Concrete and Brick

In making materials selections, whether for a residential or a commercial project, the building materials utilised are ideally the most sustainable possible. In this article, we examine two common materials (concrete and brick) and how they perform as sustainable materials.


While concrete has been a fundamental part of traditional and contemporary building techniques in architecture, there are many studies that highlight the negative impacts of cement-based material production within the construction industry.

For concrete (as well as stone and other ceramic materials) the biggest concern, in relation to sustainability, is the impact of the extraction of the raw materials. Extraction of the materials transforms the ground and thereby changing the surrounding landscapes and ecosystems. In addition, because of the heavy weight of the materials, transportation over long distances can also lead to high energy consumption.

However, there can be advantages to using concrete over other materials.

The strength and durability of concrete can ensure a long life for the material, often with very low maintenance requirements. Additionally, concrete is a material with good thermal mass performance; and used strategically can result in energy savings in terms of both air conditioning and heating.

Concrete also plays a role in resilient design decisions. As a material that does not burn, and one that retains its structural integrity in cases of flood, the use of concrete can lead to minimal wastage of materials in areas that are prone to fire or flood.

Concrete also performs well in comparison to other materials when looking at acoustic performance, durability, and robustness.

Recently, with the advent of new technologies, manufacturers have been using recycled concrete aggregates which helps to reduce landfill and carbon dioxide emissions. There have been some challenges with these sustainable alternatives in matching the strength and durability of traditional concrete but research continues to find solutions to these challenges.

Additionally, it is possible to recycle concrete at the end of a project life. Often the recycling process involves crushing the concrete into concrete rubble. Recycled concrete can be used in many ways including as gravel, paving materials and aggregates.

The case for using concrete as a building material when looking at sustainability is complex and often polarizing. In choosing concrete as a building material, it is imperative to consider the source of the concrete (local is best), the reason for using concrete (for example aiding in flood resilience) and whether using concrete can aid in minimising the use of other materials on the project.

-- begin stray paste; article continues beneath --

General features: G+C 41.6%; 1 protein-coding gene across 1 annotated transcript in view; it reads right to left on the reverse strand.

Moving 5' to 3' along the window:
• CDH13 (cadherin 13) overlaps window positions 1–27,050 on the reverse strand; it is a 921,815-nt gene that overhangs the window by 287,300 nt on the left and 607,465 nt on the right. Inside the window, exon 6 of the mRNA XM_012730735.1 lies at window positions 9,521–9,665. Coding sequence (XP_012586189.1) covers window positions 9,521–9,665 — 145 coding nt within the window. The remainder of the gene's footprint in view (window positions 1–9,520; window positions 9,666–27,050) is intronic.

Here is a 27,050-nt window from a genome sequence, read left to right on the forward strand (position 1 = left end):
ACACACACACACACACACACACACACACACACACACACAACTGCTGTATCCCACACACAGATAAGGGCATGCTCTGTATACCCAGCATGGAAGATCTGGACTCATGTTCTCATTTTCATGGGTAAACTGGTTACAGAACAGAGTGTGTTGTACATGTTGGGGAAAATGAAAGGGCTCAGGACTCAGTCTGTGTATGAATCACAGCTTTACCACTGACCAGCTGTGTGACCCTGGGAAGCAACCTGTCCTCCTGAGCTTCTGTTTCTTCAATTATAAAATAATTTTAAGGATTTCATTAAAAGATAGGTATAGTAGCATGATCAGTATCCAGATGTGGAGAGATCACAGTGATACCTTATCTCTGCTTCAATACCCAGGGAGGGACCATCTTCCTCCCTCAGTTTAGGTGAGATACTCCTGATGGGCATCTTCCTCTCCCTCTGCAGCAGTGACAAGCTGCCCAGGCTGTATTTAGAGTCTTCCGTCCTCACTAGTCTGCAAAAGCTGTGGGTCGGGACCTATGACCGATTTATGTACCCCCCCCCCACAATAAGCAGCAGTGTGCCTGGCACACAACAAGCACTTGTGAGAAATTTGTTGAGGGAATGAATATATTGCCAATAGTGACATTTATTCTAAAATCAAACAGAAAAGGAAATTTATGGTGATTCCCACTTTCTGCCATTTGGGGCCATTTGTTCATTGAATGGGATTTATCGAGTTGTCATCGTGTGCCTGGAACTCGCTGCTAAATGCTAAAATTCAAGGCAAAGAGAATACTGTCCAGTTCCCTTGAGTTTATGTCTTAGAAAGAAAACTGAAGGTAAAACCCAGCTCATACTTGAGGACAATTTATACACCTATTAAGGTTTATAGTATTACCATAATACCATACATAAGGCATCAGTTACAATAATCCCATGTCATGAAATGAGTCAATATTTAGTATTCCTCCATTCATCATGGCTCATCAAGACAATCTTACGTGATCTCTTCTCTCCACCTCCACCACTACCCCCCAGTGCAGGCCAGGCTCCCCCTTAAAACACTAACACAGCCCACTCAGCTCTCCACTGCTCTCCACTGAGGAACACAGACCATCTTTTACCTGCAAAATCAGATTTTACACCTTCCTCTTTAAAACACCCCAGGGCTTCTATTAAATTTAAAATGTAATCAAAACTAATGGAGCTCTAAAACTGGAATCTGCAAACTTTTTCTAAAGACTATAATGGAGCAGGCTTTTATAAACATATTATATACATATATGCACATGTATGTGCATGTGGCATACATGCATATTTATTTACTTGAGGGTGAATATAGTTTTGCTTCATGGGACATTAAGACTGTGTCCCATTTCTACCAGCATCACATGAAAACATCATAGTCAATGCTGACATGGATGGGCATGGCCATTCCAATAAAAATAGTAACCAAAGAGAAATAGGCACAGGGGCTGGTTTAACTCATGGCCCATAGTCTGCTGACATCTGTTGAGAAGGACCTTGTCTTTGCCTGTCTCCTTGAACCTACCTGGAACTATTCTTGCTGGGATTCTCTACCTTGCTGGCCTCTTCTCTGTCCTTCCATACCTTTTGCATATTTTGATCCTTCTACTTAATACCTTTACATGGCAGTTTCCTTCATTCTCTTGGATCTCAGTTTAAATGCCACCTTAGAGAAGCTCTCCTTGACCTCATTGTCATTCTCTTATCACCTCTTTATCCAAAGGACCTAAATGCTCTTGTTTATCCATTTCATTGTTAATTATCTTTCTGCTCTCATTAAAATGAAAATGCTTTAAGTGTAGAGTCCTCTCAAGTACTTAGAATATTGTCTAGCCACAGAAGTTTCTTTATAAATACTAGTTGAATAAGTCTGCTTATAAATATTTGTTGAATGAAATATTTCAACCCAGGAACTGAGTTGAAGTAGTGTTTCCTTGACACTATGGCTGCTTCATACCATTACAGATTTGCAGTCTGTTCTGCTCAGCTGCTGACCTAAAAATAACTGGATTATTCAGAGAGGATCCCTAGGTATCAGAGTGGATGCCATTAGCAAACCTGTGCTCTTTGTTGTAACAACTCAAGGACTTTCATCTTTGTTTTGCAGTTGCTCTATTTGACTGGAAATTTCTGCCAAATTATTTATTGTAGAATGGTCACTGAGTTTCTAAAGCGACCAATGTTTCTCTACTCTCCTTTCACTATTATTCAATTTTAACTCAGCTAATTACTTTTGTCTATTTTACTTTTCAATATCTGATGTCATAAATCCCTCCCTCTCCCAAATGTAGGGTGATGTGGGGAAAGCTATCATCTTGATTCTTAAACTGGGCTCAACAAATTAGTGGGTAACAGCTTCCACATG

Like concrete, bricks are a fundamental material used in both traditional and contemporary buildings.

Made from organic minerals found in shale and clay, bricks are durable and generally require minimal maintenance across the building life span. Like any other building material, locally sourcing the bricks reduces the energy consumption. Choosing to use locally-sourced, recycled bricks makes the material choice better in terms of sustainability.

Bricks have a long life span but also are reusable. Where they are not being reused, bricks are recyclable thereby minimising end of building life environmental challenges.

Like concrete, brick does not burn making it a good choice for buildings in high fire-risk zones. Bricks do absorb water and cavity brick walls can potentially trap water and lead to subsequent mould problems. This is an important consideration when making materials choices in flood prone areas and it become very important that appropriate measures are taken to waterproof the bricks.


Blockwork (concrete blocks) are widely used in building projects.

Because of the cement in blockwork, it has  a higher embodied energy than bricks. However, it is worth noting that because the concrete blockwork only needs to be cured in low temperature kilns unlike bricks.

Like bricks, blockwork is fire resistant making it a good choice for buildings in high fire risk zones. Like concrete itself, blockwork copes well in high moisture locations particularly where appropriate waterproofing measures are followed.

Unlike bricks, blockwork will typically be finished with a render or another applied finish for aesthetic reasons. The addition of the render or finish makes the materials choice less sustainable.


Choosing a building material is not always a simple choice. Factors such as design aesthetics, cost-effectiveness, longevity and environmental sustainability all form a part of the decision-making process. Understanding the purpose of the building material, the ease of building with the material and how the material performs as against the building life span become important factors in the material choice.